It may be a statement of the obvious but it’s very easily forgotten: your blog posts are there to be read. The reason for setting up a blog is because you have something to say. In a way it doesn’t matter what your subject is because if you don’t make it readable then no one is going to bother with it unless they are an avid follower of your insights.
It’s fair to say that many bloggers want to make their blogs ‘all singing and dancing’, with lots of visuals and flashing icons to try to keep the attention. Remember, a new potential reader coming to your blog for the first time will not take long to decide whether to keep reading – that’s the way of the internet where attention spans are notoriously short.
Trying to dazzle with your visuals, although they are an important part of blog, is not necessarily what a new reader wants to see. That’s not the same as making your blog visually attractive, so it’s sensible to look at how you can make your text look good and consequently be much more readable.
It should go without saying that you have interesting content and information you want to convey. You should update your blog regularly, at the end of each post saying what’s coming the next day or week and making sure you deliver. Otherwise readers will go elsewhere and likely forget about you.
Structure your blog
Throwing words and images around haphazardly will not attract readers because they won’t have anything constructive to follow. So make sure you structure your blog to draw people in. It’s quite straightforward if you know what you’re doing, but initially you should keep things simple.
When you read a newspaper your eye is immediately drawn to the headline, the device a sub-editor uses to immediately grab a reader’s attention. A good headline will summarize the main thrust of the article whilst also sparking the reader’s interest.
These are also attention grabbers to continue to draw a reader in to the blog and get them to move on to the main text. They should be visually smaller than the headline but larger than the rest of the text – again, make sure the words you use are well written and trip easily of the tongue.
Main body of text
This is where you get to display your knowledge and convey the information you want people to read and enjoy. It should go without saying that you need to write carefully and make sure your spelling is spot on. Nothing puts off readers more than poor spelling or badly constructed sentences. If you can’t take the time to get things right why should they bother to read?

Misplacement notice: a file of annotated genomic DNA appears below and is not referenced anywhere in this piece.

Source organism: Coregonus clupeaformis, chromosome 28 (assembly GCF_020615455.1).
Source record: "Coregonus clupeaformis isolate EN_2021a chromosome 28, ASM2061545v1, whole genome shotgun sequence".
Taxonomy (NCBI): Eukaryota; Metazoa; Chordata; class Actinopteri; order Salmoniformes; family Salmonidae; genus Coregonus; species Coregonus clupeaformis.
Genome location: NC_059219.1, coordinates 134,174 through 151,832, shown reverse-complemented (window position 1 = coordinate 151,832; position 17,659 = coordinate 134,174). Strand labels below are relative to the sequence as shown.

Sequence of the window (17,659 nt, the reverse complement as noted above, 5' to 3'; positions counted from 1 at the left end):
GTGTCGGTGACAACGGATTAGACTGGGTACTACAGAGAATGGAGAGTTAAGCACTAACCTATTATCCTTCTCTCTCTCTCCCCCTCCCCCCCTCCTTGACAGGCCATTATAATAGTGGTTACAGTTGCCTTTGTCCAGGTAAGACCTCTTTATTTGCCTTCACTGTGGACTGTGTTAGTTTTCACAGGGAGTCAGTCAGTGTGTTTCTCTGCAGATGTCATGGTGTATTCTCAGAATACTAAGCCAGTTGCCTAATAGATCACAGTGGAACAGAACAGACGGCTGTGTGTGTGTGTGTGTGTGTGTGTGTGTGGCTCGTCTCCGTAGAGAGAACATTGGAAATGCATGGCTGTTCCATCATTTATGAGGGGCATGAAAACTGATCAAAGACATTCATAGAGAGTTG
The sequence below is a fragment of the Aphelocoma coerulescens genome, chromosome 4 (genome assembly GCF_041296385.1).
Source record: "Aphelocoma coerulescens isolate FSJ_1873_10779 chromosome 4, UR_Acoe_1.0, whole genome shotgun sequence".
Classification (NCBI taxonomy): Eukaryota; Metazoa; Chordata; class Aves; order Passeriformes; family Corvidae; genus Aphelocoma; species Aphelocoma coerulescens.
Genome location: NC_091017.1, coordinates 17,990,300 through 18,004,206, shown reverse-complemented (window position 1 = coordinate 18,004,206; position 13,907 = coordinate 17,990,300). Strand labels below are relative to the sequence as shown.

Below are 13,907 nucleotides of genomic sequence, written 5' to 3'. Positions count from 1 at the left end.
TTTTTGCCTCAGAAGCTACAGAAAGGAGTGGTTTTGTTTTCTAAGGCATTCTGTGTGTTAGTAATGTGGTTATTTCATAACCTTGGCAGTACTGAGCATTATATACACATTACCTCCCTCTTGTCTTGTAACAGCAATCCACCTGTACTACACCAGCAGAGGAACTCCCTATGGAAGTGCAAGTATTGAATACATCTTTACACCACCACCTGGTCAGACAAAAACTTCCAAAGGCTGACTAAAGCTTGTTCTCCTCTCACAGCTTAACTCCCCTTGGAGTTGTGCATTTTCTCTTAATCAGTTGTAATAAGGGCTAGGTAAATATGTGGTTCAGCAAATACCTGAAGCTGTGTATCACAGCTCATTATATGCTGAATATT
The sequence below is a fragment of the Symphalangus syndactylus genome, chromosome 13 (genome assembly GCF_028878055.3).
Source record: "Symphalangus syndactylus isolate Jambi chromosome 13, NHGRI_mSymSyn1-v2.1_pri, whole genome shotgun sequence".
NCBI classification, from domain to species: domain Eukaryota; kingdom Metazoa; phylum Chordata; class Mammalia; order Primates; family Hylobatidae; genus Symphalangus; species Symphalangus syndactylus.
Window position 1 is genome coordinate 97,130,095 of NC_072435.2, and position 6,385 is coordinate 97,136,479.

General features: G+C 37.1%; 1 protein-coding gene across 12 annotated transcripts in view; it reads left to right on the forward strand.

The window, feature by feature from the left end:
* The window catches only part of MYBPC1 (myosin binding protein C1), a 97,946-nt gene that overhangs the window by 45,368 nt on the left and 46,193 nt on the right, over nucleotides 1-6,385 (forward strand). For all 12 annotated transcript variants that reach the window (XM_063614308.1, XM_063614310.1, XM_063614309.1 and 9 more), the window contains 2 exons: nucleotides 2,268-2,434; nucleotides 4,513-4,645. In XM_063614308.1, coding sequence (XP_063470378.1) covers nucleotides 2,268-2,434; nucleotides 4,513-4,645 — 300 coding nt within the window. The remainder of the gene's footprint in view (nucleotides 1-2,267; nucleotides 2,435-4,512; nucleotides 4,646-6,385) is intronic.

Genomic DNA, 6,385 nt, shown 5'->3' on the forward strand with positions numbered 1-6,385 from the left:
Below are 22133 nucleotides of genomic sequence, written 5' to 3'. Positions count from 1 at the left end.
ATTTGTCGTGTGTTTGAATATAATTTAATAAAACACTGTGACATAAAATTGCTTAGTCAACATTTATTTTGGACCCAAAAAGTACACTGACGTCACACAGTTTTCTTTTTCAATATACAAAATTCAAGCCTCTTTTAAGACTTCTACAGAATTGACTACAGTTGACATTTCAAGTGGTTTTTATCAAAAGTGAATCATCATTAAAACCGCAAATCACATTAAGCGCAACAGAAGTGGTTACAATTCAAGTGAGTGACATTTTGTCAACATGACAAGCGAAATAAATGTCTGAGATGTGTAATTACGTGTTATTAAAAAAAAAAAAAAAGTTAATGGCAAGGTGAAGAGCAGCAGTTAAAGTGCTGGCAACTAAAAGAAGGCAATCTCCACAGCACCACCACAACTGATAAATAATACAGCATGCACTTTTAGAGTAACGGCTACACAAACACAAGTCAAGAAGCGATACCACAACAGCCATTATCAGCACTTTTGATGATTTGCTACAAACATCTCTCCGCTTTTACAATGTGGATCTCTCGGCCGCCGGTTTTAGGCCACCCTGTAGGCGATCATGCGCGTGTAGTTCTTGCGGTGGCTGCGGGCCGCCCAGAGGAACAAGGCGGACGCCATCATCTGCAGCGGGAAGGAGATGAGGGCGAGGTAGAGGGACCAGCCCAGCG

Your sentences should be relatively short – don’t use lots of sub-clauses broken up by commas as this tends to very quickly become confusing. There is often a temptation to use long, complicated sentences in order to avoid making the text seem too simple, but this can very easily backfire. Your paragraphs too should be no longer than three sentences. Large blocks of text are unattractive and hard work to read. Visual breathing space is essential for a good visual layout, and can help in separating your articles into manageable, memorable key points.
It is also worth becoming familiar with the idea of keywords. This can be essential in allowing search engines to deliver your content to users who are looking for a specific topic. It is a good idea to choose one main keyword and perhaps some secondary ones, and positioning them strategically in the headings and main text. Blending these into the flow of the text in a natural, unobtrusive way is a real skill, and it can definitely be worth consulting a web content specialist if you are unsure of how to approach this aspect of blogging.
When your content is organized you need to consider the visual aspect of the blog. Sans serif fonts such as Arial or Verdana are ideal for the web as they are clean and easily readable at any size compared to many fonts that have serifs. Although it may be tempting to explore visually arresting, ‘fancy’ fonts to give your blog a unique look, it is usually best practice to play it safe in order to maintain readability. It is also worth considering the fact that loading in multiple font styles can have a detrimental effect on your page load times, particularly on mobile devices.
Your headline and sub headline will be larger than your main body of text, and for readability it shouldn’t be smaller than 14 point. Smaller than that and it becomes more difficult to read so try out 14, 15 or 16 and check out other blogs to get a feel for what will work best for you.
The best advice here is to keep it simple. A white or light gray background will help your text stand out. If you want a black background avoid blue, purple and red text – they strain the eye and can appear foreboding, not the effect you probably want to achieve. Make sure your links are a different color to the main text. Using underlined blue text for link anchors is ubiquitous, and is almost always the most logical choice.
Research and experiment
Take the time to examine a range of other blogs and websites to see how they do it, then experiment with your own site and make it as easy to read as you can. If your subject matter is of interest to people then they’ll want to read it, so work hard to draw them in and keep them coming back for more.